This year, the National Association of REALTORS® updated the Profile of Home Staging for 2021. The report looks at multiple aspects of home staging, including: the affects of home staging on how a buyer views a home, for example, making it easier to view the home as a potential home for the buyer; which rooms are most important to stage; and how the dollar value of offers changed for staged homes — among many other data points.
Brandi Snowden, director of Member and Consumer Survey Research, was the lead author of the report. In this conversational Q&A, she provides perspectives on how to use the report, insights into the data, and the results she found to be most interesting.
How old is this report, and why did it start?
Brandi Snowden: The Profile of Home Staging started in 2015 and the has been reproduced every two years since. The report started as we were hearing interest in home staging from the buyers' agent perspective and sellers' agent perspective. The report has evolved to also include agents' perspectives of buyer expectations during the home buying process, and how TV shows depicting the home buying process have an effect on potential buyers.
What questions is this report trying to answer?
Brandi Snowden: The 2021 Profile looks at the effects that home staging has on buyers and sellers, whether that is helping buyers visualize the property as a future home or having an impact on the time a home spends on the market for sellers. The report also looks at the rooms that buyers' and sellers' agents find are most commonly staged. We also ask how TV shows have influenced buyers in how they think homes should look compared to how they look on TV. The last section of the report looks at the expectations buyers have during the home buying process and examines how their expectations compare to the actual process.
Are there any new questions in the report?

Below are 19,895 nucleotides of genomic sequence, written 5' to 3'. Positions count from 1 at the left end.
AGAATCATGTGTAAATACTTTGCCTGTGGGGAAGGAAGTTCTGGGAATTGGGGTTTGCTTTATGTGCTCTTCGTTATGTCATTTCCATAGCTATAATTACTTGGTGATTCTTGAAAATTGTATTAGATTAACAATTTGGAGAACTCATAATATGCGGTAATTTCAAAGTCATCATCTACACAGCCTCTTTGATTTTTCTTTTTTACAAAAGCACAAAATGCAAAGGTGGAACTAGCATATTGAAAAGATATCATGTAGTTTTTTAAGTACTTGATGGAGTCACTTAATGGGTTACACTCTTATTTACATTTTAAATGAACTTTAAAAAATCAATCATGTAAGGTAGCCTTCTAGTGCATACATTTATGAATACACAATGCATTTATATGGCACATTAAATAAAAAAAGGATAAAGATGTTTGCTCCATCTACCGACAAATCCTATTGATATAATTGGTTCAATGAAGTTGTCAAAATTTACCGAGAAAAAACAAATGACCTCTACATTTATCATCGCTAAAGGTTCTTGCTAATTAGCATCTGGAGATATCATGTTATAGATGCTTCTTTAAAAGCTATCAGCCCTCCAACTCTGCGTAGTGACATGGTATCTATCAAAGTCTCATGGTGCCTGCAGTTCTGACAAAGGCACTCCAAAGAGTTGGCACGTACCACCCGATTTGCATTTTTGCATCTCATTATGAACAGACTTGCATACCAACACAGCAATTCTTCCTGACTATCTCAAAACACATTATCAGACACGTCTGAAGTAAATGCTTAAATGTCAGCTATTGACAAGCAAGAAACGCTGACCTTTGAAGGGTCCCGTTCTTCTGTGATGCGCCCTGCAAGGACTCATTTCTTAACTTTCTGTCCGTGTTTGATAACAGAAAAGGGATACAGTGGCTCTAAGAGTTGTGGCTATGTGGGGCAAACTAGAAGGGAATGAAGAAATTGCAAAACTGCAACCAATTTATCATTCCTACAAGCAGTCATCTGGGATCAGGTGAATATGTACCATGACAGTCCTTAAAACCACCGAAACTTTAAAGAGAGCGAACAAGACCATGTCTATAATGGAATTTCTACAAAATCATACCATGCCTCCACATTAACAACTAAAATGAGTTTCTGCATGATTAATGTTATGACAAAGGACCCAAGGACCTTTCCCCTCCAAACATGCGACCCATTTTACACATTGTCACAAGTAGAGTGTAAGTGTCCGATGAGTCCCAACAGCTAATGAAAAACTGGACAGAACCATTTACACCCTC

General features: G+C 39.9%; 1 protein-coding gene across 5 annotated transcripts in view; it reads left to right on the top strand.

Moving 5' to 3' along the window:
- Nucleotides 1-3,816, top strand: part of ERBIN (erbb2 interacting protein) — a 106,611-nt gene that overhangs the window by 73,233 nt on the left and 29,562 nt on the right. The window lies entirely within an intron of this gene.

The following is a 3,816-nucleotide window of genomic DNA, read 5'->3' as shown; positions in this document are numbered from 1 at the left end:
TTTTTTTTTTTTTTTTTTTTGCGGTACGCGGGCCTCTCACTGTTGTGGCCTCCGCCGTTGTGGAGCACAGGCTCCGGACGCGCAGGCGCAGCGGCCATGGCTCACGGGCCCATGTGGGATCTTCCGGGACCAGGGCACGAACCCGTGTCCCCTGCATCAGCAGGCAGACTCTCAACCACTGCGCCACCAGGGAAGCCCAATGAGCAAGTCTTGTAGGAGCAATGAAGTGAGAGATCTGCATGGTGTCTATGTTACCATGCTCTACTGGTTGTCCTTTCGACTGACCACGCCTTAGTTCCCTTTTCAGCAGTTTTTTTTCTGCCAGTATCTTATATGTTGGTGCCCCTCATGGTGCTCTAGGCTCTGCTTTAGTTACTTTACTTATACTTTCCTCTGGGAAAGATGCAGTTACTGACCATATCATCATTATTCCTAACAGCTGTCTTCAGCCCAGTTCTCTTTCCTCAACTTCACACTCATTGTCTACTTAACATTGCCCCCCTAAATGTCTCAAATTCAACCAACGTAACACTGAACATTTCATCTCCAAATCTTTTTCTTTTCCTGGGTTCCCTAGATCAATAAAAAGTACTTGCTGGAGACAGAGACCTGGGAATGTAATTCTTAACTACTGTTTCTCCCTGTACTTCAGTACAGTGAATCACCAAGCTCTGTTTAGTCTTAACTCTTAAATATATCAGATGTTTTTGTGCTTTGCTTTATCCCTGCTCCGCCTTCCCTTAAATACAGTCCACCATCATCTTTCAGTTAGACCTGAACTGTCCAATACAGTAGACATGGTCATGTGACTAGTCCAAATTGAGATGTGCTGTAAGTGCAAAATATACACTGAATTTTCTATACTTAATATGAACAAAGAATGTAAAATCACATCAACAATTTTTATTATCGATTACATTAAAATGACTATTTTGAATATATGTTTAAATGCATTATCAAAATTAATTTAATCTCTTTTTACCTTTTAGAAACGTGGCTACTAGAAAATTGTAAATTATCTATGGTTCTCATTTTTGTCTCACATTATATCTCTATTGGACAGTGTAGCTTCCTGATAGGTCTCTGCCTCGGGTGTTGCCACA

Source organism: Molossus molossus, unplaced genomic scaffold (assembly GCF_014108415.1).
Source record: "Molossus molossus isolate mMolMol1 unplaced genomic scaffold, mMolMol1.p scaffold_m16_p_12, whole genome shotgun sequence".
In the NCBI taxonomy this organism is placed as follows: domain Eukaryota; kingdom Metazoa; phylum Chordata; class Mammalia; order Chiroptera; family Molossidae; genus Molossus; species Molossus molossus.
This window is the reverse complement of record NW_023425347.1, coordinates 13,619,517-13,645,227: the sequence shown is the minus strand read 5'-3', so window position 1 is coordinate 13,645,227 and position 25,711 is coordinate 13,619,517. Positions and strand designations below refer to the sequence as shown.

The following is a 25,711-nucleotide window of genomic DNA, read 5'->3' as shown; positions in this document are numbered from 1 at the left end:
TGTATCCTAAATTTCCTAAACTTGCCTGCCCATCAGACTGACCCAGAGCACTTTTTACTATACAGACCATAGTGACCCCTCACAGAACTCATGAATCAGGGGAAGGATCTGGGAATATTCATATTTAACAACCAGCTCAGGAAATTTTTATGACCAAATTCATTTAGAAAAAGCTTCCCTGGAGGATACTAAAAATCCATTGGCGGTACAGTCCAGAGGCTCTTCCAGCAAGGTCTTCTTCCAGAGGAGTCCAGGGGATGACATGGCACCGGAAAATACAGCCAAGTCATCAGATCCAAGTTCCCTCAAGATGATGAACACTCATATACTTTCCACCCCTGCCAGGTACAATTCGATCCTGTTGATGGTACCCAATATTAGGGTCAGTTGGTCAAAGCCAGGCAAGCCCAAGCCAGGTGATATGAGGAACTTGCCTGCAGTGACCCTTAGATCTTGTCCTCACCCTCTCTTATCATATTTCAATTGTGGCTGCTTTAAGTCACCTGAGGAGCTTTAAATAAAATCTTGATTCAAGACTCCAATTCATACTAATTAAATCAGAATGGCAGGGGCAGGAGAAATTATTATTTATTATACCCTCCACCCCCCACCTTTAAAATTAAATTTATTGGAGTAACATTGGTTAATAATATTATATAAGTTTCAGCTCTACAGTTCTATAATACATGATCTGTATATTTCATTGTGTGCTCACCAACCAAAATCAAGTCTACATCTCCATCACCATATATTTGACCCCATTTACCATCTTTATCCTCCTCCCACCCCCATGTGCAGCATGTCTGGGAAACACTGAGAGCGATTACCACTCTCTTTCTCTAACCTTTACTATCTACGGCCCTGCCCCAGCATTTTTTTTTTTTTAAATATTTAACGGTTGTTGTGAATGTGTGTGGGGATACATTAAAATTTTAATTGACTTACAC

Brandi Snowden: This year, we added new questions to the buyers' agent and sellers' agent sections to ask about the importance of having staging, photos, videos, and virtual tours for listing since the beginning of the COVID-19 pandemic. Among buyers' agents, having photos (83%), videos (74%), and virtual tours (73%) available for their listings was more important since the beginning of the COVID-19 pandemic.
We have also asked in past reports if buyers have an expectation of the number of homes that they expect to see, and this year we added in the option for the number of homes they expect to see in person and also virtually. Among those who did have an expectation, buyers expected to view a median of 10 homes in person and a median of 15 homes virtually.
What aspects of this report do you find most interesting?
Brandi Snowden: Looking at the how TV shows displaying the buying process have impacted REALTORS®' businesses, members said that these TV shows displaying the buying process often led to unrealistic or higher expectations of how homes should look. However, we also see that 27% also said that this led to more educated home buyers and home sellers. I think that this also influences buyer expectations, and before starting the buying process we see that they often have ideas of where they want to live, what they want from an ideal home, and how the buying process should work.
How can our members use this data?
Brandi Snowden: Both buyers' agents and sellers' agents can use this report in their own businesses as a way to see the effects that staging can have on potential buyers and sellers. They can also get a feel for the importance of certain rooms being staged, how staging can impact a home's time on the market, and the potential change in dollar value offered by buyers and sellers when compared to similar homes that were not staged. Members can also use the TV show and buyer expectations sections to get a feel for how their clients may be influenced during the home buying process and to help meet the expectations of their clients.